No major changes have been made to the Raptor Course, but Pock has overseeded only a select number of areas this year, opting not to overseed the bermudagrass rough. He explains that the rough will be 2 ½ inches high and gnarlier than in the past when it has been overseeded with ryegrass.
Grayhawk Golf Club is built on a flat desert landscape and features a natural creek that has created 15-20 canyons throughout the layout of the course. The creek, lined with flowering plants in sharp contrast to the desert landscape, empties into a man-made lake between holes 10 and 18, that is home to fish and visited frequently by blue herons and ospreys. Grayhawk provides habitat for various desert wildlife and Pock continues to maintain and improve a balance conducive to wildlife and golf.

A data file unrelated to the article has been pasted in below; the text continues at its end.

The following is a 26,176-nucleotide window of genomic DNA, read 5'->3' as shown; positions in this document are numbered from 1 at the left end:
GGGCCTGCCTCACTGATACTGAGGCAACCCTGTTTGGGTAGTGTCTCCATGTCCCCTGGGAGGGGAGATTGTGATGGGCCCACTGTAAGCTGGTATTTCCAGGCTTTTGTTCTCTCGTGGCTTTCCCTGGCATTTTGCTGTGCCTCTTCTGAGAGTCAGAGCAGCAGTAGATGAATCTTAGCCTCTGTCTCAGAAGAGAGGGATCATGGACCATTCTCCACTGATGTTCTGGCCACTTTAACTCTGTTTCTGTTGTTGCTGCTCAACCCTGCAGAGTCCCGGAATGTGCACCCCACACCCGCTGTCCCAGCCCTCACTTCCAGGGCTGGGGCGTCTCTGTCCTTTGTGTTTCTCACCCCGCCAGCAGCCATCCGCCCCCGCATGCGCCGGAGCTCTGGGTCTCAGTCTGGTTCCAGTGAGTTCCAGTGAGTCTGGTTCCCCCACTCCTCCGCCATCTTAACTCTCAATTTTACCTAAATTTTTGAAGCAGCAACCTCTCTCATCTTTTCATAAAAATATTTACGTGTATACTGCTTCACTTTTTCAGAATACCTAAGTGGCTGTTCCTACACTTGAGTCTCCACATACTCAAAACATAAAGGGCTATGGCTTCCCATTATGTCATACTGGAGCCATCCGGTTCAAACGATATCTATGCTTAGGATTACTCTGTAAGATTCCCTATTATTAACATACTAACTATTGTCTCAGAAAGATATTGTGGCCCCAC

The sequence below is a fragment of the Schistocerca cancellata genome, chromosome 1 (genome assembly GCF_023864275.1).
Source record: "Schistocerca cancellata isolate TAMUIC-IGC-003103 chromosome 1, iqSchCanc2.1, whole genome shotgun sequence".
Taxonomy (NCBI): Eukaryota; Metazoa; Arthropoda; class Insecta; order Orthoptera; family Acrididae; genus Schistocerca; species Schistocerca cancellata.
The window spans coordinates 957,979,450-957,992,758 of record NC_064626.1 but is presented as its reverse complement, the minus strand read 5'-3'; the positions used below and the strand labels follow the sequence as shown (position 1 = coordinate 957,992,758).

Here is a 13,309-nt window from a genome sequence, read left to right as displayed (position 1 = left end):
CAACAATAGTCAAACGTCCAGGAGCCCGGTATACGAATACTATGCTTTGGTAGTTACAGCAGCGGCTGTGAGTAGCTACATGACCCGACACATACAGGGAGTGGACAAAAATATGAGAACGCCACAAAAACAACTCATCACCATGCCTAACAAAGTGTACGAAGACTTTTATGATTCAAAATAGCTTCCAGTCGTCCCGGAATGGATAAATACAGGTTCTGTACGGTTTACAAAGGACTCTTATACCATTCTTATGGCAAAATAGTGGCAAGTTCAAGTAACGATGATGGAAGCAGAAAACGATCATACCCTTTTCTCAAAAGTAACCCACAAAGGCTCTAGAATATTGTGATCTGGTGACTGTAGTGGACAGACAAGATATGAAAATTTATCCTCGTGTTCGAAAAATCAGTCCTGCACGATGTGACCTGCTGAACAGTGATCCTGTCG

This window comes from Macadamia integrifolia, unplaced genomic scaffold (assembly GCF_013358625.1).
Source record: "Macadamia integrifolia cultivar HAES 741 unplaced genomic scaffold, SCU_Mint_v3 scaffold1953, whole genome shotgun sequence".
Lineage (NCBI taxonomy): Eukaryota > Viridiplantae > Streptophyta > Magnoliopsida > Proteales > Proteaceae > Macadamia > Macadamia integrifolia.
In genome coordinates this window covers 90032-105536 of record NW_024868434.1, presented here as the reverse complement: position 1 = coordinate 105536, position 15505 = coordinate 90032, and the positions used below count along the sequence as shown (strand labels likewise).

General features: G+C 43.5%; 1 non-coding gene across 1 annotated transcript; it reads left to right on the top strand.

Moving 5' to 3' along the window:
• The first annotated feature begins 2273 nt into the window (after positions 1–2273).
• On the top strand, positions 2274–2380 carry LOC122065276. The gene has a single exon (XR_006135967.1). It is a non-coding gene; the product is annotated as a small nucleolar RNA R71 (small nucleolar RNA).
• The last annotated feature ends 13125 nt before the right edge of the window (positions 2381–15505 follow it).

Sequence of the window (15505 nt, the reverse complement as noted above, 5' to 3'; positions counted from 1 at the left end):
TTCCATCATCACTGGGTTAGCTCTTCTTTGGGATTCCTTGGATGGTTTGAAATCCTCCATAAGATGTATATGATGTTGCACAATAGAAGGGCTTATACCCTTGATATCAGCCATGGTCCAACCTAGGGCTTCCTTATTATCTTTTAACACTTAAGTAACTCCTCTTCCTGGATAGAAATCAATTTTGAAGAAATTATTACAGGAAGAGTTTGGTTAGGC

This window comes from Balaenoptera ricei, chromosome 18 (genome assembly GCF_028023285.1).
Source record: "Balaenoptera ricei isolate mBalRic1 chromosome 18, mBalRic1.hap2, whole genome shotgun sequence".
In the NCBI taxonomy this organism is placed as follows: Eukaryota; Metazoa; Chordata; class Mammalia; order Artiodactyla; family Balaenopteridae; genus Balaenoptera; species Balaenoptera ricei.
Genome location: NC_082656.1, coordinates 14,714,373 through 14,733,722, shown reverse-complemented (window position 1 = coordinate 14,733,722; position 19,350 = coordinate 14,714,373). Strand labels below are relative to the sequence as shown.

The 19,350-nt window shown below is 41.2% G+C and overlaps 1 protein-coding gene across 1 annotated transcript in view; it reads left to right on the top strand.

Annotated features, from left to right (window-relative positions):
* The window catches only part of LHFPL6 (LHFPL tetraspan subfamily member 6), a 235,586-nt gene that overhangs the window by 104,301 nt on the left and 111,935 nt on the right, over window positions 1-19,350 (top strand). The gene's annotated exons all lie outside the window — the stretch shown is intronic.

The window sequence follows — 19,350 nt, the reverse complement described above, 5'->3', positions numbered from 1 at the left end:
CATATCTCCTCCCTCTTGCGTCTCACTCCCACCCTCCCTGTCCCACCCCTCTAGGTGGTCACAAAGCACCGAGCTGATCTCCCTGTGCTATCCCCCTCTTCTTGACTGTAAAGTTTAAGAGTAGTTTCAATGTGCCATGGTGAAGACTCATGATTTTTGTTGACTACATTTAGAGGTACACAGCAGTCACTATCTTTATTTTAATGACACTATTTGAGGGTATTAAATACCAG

Pock overseeds the Miniverde bermudagrass greens with Providence bentgrass and Poa annua that do better with the high salinity content of the effluent water used for irrigation. He has worked with superintendents from other golf facilities in the area to convince the city’s effluent water plant to provide cleaner water that consists of 1/3 effluent, 1/3 canal water and 1/3 reverse osmosis water, for two windows of time each year the last few years to help establish ryegrass in the fall and bermudagrass in the spring.
While there is no official signature hole at Grayhawk’s Raptor Course, No. 8, a par 3 called “Aces and Eights,” is well known for its scenic mountain backdrop and its propensity for being either a hit or miss hole.
Weather: Sunny, with temperatures in the mid 80s. Wind at 7-10 m.p.h.
Yardage: 7,125 yards, par 70
Fun fact: During the 2000 Williams Challenge at Grayhawk, Ernie Els brushed up against a tennis ball-sized cactus flower called a jumping cholla and required the assistance of paramedics to remove it.